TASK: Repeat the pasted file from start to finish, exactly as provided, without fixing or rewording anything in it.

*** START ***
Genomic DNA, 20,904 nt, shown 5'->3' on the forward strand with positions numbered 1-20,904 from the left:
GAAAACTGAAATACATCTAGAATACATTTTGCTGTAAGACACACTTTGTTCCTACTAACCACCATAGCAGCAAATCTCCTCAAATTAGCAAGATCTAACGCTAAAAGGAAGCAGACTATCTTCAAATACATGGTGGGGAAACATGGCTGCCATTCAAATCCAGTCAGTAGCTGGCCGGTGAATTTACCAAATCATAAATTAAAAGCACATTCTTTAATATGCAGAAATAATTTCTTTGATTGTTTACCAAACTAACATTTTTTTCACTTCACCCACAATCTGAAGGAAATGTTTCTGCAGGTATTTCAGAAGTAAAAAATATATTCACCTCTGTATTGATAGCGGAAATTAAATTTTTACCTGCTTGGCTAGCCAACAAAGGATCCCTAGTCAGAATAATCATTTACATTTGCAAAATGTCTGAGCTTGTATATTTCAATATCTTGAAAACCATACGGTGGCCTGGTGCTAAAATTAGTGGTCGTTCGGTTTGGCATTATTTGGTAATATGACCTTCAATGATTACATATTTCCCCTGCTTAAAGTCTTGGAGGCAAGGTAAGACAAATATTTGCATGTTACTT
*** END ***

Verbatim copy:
Genomic DNA, 20,904 nt, shown 5'->3' on the forward strand with positions numbered 1-20,904 from the left:
GAAAACTGAAATACATCTAGAATACATTTTGCTGTAAGACACACTTTGTTCCTACTAACCACCATAGCAGCAAATCTCCTCAAATTAGCAAGATCTAACGCTAAAAGGAAGCAGACTATCTTCAAATACATGGTGGGGAAACATGGCTGCCATTCAAATCCAGTCAGTAGCTGGCCGGTGAATTTACCAAATCATAAATTAAAAGCACATTCTTTAATATGCAGAAATAATTTCTTTGATTGTTTACCAAACTAACATTTTTTTCACTTCACCCACAATCTGAAGGAAATGTTTCTGCAGGTATTTCAGAAGTAAAAAATATATTCACCTCTGTATTGATAGCGGAAATTAAATTTTTACCTGCTTGGCTAGCCAACAAAGGATCCCTAGTCAGAATAATCATTTACATTTGCAAAATGTCTGAGCTTGTATATTTCAATATCTTGAAAACCATACGGTGGCCTGGTGCTAAAATTAGTGGTCGTTCGGTTTGGCATTATTTGGTAATATGACCTTCAATGATTACATATTTCCCCTGCTTAAAGTCTTGGAGGCAAGGTAAGACAAATATTTGCATGTTACTT